• Keep your knees as straight as possible and your toes pulled up toward your shins, but overall, keep your legs relaxed so they don’t dominate the movement.

2) Move As a Full-Body Unit.

The pull-up is a full-body exercise and must be trained accordingly. Developing appropriate levels of tension, stability, and controlled mobility throughout your entire body will make or break your performance. In all pull-up and chin-up variations, it’s imperative that you keep the muscles of your core, glutes, and legs engaged.

Proper bracing of the core will improve your ability to perform pull-ups because it will help keep your spine and hips in a more stable position. The more stable your entire body is, the less likely it will be to swing. Little to no swinging means that your path to the bar will be as short and efficient as possible (versus a longer, more inefficient arc), and also decreases the amount of “dead weight” you will be required to move. This is pretty straightforward, but in general, moving a rigid object is much easier than moving a limp and floppy object of the same weight.

It is important to note that with any exercise, the intensity and type of bracing required will vary. For instance, bracing for a max deadlift or squat differs from bracing for pull-ups. When it comes to bracing, I use a scale of 1 to 10. For instance, while the intensity of a brace for a max deadlift or squat might be close to 9 or 10 out of 10, pull-ups require intensity closer to 4 to 6 out of 10. But, as always, explore what works best for you.

Before you initiate each pull-up, brace your core (pretend you are about to be tickled in the stomach, or use whatever cue works best for you), gently tuck your ribcage down towards your hips (in other words, make your midsection shorter), squeeze your glutes, flex your quads and hamstrings, and dorsiflex your feet. This will stabilize your pelvis, spine, and lower body, and allow you to focus on your upper body.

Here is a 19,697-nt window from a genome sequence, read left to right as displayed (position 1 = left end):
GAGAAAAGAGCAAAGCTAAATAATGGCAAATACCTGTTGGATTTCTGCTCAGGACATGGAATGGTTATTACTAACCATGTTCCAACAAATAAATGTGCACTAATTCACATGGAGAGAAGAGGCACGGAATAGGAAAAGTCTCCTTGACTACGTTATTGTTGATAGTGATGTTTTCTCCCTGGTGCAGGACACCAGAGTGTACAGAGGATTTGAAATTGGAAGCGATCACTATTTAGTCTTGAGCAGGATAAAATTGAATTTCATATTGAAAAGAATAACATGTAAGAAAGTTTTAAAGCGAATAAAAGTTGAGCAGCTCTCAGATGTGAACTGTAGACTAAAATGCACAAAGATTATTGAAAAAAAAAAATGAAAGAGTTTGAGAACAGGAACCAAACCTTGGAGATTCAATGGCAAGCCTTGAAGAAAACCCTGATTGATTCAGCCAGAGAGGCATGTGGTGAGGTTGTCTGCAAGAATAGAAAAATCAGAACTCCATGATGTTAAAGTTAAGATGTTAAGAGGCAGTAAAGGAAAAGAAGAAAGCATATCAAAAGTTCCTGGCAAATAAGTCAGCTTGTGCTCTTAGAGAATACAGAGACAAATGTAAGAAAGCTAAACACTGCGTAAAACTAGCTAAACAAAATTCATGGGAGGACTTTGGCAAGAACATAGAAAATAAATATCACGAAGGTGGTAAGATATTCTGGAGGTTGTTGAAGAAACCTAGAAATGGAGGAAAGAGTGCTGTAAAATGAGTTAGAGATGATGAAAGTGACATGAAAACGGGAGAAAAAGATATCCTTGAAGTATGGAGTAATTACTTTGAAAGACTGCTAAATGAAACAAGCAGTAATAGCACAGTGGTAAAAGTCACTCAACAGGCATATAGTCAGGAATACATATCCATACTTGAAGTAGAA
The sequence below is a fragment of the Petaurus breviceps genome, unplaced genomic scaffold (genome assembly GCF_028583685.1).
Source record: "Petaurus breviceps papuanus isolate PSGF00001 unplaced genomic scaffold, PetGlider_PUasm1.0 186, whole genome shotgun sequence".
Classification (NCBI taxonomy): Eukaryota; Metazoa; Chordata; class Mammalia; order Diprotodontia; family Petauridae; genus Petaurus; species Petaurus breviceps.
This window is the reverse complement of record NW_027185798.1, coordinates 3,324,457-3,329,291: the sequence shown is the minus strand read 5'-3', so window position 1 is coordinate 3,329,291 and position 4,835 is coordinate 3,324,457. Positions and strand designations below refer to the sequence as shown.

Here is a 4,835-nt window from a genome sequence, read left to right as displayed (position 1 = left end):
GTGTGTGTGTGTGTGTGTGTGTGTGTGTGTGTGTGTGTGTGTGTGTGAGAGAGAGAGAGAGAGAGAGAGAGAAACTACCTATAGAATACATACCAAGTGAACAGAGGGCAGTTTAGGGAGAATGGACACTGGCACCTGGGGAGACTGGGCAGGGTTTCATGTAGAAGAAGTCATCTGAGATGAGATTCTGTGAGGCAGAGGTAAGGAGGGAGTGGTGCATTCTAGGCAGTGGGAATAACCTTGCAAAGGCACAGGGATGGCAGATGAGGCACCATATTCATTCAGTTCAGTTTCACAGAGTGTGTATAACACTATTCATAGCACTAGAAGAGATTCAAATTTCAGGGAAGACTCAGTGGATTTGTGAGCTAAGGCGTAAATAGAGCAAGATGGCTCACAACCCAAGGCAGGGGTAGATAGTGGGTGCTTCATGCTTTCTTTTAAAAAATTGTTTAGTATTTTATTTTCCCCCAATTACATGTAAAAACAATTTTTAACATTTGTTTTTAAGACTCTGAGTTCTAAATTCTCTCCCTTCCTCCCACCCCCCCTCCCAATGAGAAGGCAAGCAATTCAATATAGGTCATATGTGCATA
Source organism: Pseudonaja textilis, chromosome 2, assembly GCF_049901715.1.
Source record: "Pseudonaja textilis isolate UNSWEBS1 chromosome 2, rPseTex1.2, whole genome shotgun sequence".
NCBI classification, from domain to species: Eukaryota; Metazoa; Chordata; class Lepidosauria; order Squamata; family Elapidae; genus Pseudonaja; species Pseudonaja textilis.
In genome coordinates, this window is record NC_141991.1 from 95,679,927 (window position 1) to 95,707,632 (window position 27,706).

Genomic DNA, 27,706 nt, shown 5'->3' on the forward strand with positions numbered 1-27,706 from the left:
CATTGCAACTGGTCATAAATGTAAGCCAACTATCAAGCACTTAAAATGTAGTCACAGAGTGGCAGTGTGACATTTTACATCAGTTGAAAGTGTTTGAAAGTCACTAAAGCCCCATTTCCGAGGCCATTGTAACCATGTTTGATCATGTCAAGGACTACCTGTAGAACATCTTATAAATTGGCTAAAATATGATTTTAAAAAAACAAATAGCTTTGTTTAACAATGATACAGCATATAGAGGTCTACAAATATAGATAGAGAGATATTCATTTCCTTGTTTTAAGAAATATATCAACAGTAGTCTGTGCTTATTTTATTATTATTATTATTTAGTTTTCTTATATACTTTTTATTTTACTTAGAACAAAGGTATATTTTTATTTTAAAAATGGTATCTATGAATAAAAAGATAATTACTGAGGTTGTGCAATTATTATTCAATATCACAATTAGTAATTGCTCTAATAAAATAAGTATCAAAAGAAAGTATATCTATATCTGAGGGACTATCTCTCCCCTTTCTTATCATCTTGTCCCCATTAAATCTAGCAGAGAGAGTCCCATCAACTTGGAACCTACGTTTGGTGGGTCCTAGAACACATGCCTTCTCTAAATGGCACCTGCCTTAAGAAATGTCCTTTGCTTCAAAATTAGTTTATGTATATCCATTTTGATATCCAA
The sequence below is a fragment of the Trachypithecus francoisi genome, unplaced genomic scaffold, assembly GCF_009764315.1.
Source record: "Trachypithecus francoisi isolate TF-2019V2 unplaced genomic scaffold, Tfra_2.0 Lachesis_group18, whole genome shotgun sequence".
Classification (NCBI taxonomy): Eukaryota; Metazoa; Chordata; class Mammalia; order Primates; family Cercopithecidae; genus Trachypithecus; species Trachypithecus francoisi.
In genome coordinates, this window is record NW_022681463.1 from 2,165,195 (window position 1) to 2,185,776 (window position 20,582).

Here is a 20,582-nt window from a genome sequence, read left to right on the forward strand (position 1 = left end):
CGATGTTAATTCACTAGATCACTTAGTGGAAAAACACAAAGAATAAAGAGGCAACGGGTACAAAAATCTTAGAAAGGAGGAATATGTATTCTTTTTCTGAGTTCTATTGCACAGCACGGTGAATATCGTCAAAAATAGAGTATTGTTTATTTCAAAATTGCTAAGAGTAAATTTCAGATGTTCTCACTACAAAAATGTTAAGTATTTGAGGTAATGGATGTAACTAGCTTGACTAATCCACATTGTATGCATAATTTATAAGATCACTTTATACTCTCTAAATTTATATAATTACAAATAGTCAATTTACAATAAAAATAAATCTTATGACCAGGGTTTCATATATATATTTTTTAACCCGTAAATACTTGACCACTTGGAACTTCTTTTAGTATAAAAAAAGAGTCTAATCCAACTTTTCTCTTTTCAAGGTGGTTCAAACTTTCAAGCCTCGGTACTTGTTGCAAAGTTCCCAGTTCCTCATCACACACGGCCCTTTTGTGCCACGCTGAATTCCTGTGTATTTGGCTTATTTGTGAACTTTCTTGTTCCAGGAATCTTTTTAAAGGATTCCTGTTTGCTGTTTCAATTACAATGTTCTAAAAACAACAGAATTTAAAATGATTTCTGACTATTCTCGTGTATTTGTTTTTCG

Exercise: Single-Leg-Deficit Hip Lift–Hamstring Curl Combo

This highly effective exercise strengthens and builds the hamstrings and glutes, develops grip strength, scapula-and-shoulder-controlled mobility, and lumbo-pelvic stability. In othe words, it has huge carryover to your pull-up performance.

Key How-To Points:

  • Set your grip so that your hands are facing away from you and are slightly wider than shoulder-width apart.
  • Before you begin, do the same breathing, bracing, and rib-tuck pattern as in the exercise above.
  • Start the movement by sinking your hips toward the floor to find your start position, then reverse the movement and extend your hips upward, using your hamstring and glutes. Once your hips are fully extended, perform a hamstring curl by pulling hard through your heel, contracting your hamstrings hard and shifting your body toward the bench. Reverse the movement and return to the start position.
  • Do not allow your lower back to hyperextend (arch) or ribcage to flare. Keep your anterior core muscles braced and your ribcage tucked down towards your hips.
  • Use the muscles in your mid- and upper-back to control the movement of your shoulder blades.

3) Put Your Back Into It.

Many people struggle to perform one or more pull-ups or chin-ups because they make the mistake of initiating the movement with their arms. You will have markedly more success if you initiate the movement with the muscles in your middle and upper back, drawing your shoulder blades together and down and driving your elbows down towards the ground. While your biceps and forearms will be involved in this exercise, the muscles of your middle and upper back should be doing the majority of the work.